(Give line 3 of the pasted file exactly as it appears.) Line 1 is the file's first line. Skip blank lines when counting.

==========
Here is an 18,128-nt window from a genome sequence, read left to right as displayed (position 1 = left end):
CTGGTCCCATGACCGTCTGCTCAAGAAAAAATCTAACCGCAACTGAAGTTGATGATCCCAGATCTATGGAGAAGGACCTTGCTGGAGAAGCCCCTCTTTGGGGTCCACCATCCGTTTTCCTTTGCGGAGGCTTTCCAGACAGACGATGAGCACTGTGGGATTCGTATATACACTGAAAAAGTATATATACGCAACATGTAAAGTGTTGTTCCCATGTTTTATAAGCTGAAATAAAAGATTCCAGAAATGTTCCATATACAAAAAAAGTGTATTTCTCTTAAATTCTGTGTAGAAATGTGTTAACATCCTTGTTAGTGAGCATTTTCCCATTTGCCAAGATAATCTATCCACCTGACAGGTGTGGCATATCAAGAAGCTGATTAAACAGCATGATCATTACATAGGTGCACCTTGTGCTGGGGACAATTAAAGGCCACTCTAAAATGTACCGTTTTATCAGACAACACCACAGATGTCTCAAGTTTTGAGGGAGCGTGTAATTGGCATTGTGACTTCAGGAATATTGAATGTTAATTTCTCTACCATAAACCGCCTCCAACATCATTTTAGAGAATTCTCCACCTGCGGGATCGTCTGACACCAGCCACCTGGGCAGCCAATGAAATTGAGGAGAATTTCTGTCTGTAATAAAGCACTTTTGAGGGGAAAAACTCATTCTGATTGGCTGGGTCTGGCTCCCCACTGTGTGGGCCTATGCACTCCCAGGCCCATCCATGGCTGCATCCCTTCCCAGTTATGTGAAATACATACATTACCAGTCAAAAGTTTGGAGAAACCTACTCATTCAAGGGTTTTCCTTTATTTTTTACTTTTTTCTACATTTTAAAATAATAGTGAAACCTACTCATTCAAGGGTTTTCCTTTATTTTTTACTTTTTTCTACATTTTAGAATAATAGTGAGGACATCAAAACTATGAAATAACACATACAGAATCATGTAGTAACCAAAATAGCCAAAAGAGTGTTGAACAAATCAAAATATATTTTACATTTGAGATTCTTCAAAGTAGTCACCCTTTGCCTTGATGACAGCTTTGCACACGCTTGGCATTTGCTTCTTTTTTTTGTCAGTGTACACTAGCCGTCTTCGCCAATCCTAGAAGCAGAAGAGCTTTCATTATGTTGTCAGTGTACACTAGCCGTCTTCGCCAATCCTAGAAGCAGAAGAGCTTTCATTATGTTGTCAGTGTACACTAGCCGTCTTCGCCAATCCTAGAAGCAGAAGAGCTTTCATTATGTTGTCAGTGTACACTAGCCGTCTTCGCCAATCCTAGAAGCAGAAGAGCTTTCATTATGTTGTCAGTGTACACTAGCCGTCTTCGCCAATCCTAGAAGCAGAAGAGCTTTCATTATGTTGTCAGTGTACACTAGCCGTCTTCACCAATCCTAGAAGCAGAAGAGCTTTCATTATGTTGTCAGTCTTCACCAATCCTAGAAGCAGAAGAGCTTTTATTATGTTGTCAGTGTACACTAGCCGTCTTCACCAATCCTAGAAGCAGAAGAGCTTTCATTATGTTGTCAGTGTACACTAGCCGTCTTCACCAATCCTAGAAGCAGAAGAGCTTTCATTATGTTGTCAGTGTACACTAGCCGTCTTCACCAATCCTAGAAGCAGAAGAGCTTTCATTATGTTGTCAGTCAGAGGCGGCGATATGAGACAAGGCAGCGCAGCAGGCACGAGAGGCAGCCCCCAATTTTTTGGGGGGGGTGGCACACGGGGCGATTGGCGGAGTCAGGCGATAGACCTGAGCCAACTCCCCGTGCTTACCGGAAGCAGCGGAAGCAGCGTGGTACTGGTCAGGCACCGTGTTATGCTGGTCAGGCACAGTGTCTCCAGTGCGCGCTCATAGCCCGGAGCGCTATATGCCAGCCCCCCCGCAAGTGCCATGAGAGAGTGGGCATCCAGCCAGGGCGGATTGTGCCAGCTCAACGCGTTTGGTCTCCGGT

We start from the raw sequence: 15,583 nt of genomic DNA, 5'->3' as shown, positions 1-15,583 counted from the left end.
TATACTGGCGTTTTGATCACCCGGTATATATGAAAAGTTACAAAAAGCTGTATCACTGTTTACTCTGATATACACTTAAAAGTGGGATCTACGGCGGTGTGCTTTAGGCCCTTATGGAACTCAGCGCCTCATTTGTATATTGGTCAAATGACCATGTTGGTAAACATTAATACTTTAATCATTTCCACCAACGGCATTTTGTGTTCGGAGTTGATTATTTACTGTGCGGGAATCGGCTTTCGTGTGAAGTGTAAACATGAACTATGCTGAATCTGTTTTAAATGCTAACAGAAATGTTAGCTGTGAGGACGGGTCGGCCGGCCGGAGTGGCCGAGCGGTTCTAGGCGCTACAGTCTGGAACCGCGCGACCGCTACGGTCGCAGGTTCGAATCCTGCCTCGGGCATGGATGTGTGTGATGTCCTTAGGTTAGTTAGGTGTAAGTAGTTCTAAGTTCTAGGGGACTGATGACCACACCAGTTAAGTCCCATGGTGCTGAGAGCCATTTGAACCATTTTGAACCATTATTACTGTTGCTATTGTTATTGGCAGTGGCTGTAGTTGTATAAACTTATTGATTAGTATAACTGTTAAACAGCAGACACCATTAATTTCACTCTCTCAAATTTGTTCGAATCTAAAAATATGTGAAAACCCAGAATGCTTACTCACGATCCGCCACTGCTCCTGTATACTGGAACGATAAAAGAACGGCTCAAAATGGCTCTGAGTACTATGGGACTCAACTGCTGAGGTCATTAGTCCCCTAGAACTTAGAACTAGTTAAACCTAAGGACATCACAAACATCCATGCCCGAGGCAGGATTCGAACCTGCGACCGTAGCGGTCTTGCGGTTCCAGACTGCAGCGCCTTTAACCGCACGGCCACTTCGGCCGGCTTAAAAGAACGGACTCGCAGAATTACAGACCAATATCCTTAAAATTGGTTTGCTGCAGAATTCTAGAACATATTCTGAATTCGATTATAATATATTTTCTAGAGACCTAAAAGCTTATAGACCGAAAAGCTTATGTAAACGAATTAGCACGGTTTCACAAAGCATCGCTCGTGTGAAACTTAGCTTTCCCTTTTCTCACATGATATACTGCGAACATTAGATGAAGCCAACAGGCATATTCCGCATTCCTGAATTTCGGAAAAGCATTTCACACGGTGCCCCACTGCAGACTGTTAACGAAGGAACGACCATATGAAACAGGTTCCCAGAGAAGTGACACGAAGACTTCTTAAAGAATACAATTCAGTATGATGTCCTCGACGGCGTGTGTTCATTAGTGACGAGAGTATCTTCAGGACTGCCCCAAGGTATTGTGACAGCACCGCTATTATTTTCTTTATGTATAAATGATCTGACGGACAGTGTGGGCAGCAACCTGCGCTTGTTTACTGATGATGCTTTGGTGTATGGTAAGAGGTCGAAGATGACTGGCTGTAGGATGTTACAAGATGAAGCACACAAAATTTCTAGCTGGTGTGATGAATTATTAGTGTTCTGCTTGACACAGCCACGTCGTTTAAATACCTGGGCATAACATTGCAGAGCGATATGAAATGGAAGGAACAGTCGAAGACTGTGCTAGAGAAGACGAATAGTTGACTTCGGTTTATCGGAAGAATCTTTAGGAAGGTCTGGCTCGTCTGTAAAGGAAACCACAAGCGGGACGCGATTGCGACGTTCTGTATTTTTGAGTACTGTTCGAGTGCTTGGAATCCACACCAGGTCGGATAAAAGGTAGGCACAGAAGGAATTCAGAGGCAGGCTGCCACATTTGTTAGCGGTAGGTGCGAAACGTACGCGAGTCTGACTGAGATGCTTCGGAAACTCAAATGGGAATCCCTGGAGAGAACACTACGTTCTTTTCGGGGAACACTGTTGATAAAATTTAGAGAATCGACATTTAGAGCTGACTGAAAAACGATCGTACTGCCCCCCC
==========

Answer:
We start from the raw sequence: 15,583 nt of genomic DNA, 5'->3' as shown, positions 1-15,583 counted from the left end.